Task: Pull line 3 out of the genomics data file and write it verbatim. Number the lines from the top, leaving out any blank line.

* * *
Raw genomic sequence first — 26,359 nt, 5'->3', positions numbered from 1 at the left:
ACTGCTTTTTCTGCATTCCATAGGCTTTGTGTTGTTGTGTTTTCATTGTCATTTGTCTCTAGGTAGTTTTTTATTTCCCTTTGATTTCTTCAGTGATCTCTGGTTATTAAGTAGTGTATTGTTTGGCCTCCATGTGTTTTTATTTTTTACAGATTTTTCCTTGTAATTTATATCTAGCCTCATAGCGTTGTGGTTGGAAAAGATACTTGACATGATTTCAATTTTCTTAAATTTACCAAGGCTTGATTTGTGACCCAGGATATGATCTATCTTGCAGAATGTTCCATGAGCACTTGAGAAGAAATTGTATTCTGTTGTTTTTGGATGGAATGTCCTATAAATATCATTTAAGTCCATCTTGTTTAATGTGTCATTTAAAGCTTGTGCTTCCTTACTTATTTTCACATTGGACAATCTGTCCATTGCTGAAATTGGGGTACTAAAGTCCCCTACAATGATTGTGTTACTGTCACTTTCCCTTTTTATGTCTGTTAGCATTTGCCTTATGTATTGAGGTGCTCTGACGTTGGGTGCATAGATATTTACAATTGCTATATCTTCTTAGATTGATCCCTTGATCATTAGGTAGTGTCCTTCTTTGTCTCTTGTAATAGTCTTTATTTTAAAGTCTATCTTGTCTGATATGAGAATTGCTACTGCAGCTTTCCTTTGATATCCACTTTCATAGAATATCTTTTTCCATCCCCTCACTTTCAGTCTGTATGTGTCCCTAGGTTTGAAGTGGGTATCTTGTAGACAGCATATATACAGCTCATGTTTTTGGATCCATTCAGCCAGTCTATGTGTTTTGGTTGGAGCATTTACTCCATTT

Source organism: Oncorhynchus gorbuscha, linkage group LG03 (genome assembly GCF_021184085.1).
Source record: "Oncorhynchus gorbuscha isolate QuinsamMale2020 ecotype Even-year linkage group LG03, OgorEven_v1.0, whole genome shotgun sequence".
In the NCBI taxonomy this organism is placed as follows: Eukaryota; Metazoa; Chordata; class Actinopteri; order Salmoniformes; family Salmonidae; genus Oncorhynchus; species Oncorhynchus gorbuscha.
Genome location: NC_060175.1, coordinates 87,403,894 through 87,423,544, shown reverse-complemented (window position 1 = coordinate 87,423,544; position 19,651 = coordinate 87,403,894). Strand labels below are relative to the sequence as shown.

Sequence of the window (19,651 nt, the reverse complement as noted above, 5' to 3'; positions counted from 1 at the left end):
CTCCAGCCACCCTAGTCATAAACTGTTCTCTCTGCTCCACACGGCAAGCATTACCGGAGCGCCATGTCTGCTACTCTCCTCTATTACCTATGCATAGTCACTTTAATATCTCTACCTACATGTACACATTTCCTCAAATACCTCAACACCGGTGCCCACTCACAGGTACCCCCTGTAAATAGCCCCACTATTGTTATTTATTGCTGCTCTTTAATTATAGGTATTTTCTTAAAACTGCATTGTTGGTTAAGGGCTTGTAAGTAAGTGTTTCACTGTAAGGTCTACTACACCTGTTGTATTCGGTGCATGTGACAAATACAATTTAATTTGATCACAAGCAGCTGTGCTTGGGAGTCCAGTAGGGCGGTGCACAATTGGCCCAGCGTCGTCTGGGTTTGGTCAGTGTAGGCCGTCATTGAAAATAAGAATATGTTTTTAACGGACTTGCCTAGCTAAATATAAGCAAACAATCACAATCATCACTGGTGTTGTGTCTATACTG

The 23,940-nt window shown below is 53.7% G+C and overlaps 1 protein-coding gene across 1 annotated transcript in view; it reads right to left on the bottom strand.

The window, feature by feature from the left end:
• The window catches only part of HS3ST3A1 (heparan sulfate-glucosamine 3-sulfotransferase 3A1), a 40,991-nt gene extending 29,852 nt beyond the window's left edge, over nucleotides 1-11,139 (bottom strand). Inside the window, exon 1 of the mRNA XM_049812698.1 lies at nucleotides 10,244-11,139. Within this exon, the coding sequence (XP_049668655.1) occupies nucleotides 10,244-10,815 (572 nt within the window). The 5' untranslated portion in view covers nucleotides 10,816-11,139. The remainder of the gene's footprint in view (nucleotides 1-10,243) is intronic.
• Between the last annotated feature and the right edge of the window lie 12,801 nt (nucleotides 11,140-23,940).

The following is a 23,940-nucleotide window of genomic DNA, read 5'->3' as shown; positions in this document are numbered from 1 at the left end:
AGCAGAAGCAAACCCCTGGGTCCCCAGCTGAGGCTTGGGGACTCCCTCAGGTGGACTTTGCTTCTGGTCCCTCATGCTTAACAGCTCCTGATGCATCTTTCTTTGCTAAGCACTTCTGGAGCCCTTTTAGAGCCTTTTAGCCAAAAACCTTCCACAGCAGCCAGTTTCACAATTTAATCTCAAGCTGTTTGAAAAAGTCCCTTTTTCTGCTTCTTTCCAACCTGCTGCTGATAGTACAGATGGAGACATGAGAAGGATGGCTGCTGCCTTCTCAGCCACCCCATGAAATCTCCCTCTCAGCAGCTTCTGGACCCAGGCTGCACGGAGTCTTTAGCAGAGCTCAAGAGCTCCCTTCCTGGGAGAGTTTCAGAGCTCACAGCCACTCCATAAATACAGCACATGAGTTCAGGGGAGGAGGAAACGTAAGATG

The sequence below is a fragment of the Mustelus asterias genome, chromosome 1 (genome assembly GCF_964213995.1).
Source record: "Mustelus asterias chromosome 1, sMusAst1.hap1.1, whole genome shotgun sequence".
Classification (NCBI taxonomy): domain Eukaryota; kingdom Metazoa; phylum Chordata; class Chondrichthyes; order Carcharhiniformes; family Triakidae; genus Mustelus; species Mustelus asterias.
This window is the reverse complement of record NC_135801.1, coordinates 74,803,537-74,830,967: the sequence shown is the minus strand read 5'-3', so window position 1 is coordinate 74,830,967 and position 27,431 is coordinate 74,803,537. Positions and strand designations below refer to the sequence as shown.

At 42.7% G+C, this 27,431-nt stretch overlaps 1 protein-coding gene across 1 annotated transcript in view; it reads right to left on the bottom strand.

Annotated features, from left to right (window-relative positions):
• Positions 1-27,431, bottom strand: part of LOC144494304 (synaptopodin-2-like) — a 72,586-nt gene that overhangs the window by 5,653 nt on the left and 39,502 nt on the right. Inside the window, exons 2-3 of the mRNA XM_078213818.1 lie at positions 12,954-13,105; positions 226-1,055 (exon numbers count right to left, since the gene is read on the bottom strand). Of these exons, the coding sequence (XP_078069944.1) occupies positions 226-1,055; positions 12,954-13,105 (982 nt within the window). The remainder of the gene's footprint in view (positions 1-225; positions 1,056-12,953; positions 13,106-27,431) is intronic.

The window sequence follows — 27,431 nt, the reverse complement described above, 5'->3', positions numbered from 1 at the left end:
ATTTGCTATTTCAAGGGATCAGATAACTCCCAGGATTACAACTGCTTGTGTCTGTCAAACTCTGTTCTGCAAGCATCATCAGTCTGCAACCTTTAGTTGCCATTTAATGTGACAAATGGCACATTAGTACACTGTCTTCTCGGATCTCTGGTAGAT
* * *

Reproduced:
Source organism: Oncorhynchus gorbuscha, linkage group LG03 (genome assembly GCF_021184085.1).